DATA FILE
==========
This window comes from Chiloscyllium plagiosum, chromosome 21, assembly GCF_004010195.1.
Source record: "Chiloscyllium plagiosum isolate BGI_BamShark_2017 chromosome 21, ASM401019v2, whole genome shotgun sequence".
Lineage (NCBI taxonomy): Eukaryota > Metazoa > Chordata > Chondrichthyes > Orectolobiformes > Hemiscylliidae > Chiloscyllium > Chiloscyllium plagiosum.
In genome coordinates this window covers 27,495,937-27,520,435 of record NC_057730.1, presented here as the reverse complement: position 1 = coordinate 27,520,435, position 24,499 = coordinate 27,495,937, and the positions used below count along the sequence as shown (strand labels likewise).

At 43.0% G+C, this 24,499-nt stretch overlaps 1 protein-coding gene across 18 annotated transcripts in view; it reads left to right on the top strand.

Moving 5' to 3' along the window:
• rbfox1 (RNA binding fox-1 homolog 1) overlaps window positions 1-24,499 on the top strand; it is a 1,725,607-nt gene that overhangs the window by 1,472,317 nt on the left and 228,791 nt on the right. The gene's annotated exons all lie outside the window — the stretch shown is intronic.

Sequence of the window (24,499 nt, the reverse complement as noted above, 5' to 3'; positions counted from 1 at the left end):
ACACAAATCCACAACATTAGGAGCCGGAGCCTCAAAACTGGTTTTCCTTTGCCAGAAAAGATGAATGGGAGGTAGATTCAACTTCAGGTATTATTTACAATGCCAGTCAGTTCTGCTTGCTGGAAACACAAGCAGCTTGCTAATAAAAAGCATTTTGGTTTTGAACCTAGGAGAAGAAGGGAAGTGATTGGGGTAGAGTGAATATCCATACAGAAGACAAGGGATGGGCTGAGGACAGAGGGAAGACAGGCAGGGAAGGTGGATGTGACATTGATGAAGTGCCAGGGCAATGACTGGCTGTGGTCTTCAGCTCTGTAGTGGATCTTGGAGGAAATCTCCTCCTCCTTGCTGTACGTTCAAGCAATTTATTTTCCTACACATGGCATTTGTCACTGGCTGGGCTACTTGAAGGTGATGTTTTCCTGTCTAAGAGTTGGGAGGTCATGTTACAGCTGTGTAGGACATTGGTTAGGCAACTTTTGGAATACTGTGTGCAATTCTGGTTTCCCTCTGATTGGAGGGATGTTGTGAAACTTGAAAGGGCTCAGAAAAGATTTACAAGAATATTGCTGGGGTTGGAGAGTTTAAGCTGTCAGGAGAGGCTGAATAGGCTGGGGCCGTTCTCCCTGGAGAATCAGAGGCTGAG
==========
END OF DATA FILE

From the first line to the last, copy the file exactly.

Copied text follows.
This window comes from Chiloscyllium plagiosum, chromosome 21, assembly GCF_004010195.1.
Source record: "Chiloscyllium plagiosum isolate BGI_BamShark_2017 chromosome 21, ASM401019v2, whole genome shotgun sequence".
Lineage (NCBI taxonomy): Eukaryota > Metazoa > Chordata > Chondrichthyes > Orectolobiformes > Hemiscylliidae > Chiloscyllium > Chiloscyllium plagiosum.
In genome coordinates this window covers 27,495,937-27,520,435 of record NC_057730.1, presented here as the reverse complement: position 1 = coordinate 27,520,435, position 24,499 = coordinate 27,495,937, and the positions used below count along the sequence as shown (strand labels likewise).

At 43.0% G+C, this 24,499-nt stretch overlaps 1 protein-coding gene across 18 annotated transcripts in view; it reads left to right on the top strand.

Moving 5' to 3' along the window:
• rbfox1 (RNA binding fox-1 homolog 1) overlaps window positions 1-24,499 on the top strand; it is a 1,725,607-nt gene that overhangs the window by 1,472,317 nt on the left and 228,791 nt on the right. The gene's annotated exons all lie outside the window — the stretch shown is intronic.

Sequence of the window (24,499 nt, the reverse complement as noted above, 5' to 3'; positions counted from 1 at the left end):
ACACAAATCCACAACATTAGGAGCCGGAGCCTCAAAACTGGTTTTCCTTTGCCAGAAAAGATGAATGGGAGGTAGATTCAACTTCAGGTATTATTTACAATGCCAGTCAGTTCTGCTTGCTGGAAACACAAGCAGCTTGCTAATAAAAAGCATTTTGGTTTTGAACCTAGGAGAAGAAGGGAAGTGATTGGGGTAGAGTGAATATCCATACAGAAGACAAGGGATGGGCTGAGGACAGAGGGAAGACAGGCAGGGAAGGTGGATGTGACATTGATGAAGTGCCAGGGCAATGACTGGCTGTGGTCTTCAGCTCTGTAGTGGATCTTGGAGGAAATCTCCTCCTCCTTGCTGTACGTTCAAGCAATTTATTTTCCTACACATGGCATTTGTCACTGGCTGGGCTACTTGAAGGTGATGTTTTCCTGTCTAAGAGTTGGGAGGTCATGTTACAGCTGTGTAGGACATTGGTTAGGCAACTTTTGGAATACTGTGTGCAATTCTGGTTTCCCTCTGATTGGAGGGATGTTGTGAAACTTGAAAGGGCTCAGAAAAGATTTACAAGAATATTGCTGGGGTTGGAGAGTTTAAGCTGTCAGGAGAGGCTGAATAGGCTGGGGCCGTTCTCCCTGGAGAATCAGAGGCTGAG